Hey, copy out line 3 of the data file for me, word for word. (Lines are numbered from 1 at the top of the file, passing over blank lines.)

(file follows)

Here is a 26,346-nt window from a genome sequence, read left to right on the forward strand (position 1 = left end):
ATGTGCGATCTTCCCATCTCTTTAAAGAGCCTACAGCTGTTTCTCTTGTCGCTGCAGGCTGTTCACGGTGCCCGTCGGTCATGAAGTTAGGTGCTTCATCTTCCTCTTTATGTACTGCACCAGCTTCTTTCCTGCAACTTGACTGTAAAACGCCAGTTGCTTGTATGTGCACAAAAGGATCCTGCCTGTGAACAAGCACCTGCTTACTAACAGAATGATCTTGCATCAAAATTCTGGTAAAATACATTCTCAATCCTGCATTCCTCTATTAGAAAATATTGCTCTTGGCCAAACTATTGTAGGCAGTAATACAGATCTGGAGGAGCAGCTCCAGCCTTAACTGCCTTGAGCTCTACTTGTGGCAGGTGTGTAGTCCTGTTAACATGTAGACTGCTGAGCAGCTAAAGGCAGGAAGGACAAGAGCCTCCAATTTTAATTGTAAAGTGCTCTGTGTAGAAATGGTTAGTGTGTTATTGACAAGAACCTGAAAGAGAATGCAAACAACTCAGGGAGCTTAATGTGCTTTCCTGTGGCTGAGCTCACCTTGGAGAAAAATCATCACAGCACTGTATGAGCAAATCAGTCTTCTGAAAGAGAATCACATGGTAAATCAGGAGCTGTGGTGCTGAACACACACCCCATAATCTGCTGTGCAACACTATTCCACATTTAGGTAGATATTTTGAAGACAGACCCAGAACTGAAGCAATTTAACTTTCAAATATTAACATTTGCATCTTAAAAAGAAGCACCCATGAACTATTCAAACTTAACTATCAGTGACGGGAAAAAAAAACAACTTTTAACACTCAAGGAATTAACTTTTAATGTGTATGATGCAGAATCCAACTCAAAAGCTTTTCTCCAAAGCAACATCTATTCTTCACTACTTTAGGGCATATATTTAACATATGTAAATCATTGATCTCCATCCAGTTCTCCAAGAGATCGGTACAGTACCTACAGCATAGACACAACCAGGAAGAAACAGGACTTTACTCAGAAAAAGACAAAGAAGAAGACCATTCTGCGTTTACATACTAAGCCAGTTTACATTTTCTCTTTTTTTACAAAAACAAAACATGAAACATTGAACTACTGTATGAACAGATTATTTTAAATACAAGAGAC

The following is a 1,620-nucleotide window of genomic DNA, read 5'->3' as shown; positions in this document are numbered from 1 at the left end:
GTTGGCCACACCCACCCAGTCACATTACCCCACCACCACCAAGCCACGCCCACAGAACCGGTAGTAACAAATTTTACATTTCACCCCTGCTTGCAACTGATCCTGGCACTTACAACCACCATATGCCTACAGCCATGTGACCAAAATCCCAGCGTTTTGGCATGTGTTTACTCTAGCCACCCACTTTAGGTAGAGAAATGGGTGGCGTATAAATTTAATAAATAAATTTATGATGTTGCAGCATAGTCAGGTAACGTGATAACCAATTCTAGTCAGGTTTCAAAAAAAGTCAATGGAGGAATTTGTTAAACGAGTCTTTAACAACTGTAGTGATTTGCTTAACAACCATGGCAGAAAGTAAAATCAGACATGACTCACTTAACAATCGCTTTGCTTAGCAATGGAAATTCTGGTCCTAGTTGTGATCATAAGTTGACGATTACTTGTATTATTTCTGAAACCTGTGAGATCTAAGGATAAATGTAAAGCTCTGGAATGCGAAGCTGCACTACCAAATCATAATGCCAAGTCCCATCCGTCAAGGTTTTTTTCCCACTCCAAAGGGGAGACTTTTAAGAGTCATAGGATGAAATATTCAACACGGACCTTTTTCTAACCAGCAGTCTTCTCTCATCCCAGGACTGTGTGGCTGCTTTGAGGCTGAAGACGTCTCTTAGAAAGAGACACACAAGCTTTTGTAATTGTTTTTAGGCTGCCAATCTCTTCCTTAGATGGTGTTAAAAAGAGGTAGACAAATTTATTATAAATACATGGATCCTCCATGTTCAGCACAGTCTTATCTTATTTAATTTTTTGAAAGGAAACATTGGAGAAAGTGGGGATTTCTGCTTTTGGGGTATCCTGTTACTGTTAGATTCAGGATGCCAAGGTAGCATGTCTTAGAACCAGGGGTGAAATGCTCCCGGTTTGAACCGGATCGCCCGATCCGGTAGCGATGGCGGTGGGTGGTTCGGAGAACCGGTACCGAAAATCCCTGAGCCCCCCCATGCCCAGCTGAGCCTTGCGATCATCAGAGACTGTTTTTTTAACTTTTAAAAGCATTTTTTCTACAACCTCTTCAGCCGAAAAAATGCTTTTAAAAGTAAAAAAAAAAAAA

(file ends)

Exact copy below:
The following is a 1,620-nucleotide window of genomic DNA, read 5'->3' as shown; positions in this document are numbered from 1 at the left end: